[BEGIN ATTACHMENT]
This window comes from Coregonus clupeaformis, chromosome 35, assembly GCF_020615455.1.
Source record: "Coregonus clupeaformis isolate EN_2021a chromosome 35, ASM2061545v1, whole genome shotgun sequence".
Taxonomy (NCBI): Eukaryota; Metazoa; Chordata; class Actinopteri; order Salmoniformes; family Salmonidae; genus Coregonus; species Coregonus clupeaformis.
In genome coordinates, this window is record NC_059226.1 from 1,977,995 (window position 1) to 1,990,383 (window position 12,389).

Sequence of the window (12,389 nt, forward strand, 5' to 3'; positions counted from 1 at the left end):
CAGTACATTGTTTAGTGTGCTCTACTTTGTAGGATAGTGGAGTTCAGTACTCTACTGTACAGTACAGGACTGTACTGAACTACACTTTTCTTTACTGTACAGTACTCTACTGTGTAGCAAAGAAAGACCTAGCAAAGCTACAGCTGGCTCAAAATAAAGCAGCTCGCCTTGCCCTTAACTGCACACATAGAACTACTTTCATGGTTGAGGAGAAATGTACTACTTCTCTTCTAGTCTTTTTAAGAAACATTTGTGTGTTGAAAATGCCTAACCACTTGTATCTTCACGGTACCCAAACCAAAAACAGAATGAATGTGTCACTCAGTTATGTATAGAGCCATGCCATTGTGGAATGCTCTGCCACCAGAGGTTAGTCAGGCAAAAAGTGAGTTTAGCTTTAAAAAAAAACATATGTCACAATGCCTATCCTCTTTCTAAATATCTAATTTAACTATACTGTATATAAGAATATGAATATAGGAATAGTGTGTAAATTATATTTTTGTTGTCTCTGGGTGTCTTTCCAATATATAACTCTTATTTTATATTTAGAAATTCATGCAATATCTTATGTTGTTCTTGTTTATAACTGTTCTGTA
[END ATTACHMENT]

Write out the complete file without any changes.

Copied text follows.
This window comes from Coregonus clupeaformis, chromosome 35, assembly GCF_020615455.1.
Source record: "Coregonus clupeaformis isolate EN_2021a chromosome 35, ASM2061545v1, whole genome shotgun sequence".
Taxonomy (NCBI): Eukaryota; Metazoa; Chordata; class Actinopteri; order Salmoniformes; family Salmonidae; genus Coregonus; species Coregonus clupeaformis.
In genome coordinates, this window is record NC_059226.1 from 1,977,995 (window position 1) to 1,990,383 (window position 12,389).

Sequence of the window (12,389 nt, forward strand, 5' to 3'; positions counted from 1 at the left end):
CAGTACATTGTTTAGTGTGCTCTACTTTGTAGGATAGTGGAGTTCAGTACTCTACTGTACAGTACAGGACTGTACTGAACTACACTTTTCTTTACTGTACAGTACTCTACTGTGTAGCAAAGAAAGACCTAGCAAAGCTACAGCTGGCTCAAAATAAAGCAGCTCGCCTTGCCCTTAACTGCACACATAGAACTACTTTCATGGTTGAGGAGAAATGTACTACTTCTCTTCTAGTCTTTTTAAGAAACATTTGTGTGTTGAAAATGCCTAACCACTTGTATCTTCACGGTACCCAAACCAAAAACAGAATGAATGTGTCACTCAGTTATGTATAGAGCCATGCCATTGTGGAATGCTCTGCCACCAGAGGTTAGTCAGGCAAAAAGTGAGTTTAGCTTTAAAAAAAAACATATGTCACAATGCCTATCCTCTTTCTAAATATCTAATTTAACTATACTGTATATAAGAATATGAATATAGGAATAGTGTGTAAATTATATTTTTGTTGTCTCTGGGTGTCTTTCCAATATATAACTCTTATTTTATATTTAGAAATTCATGCAATATCTTATGTTGTTCTTGTTTATAACTGTTCTGTA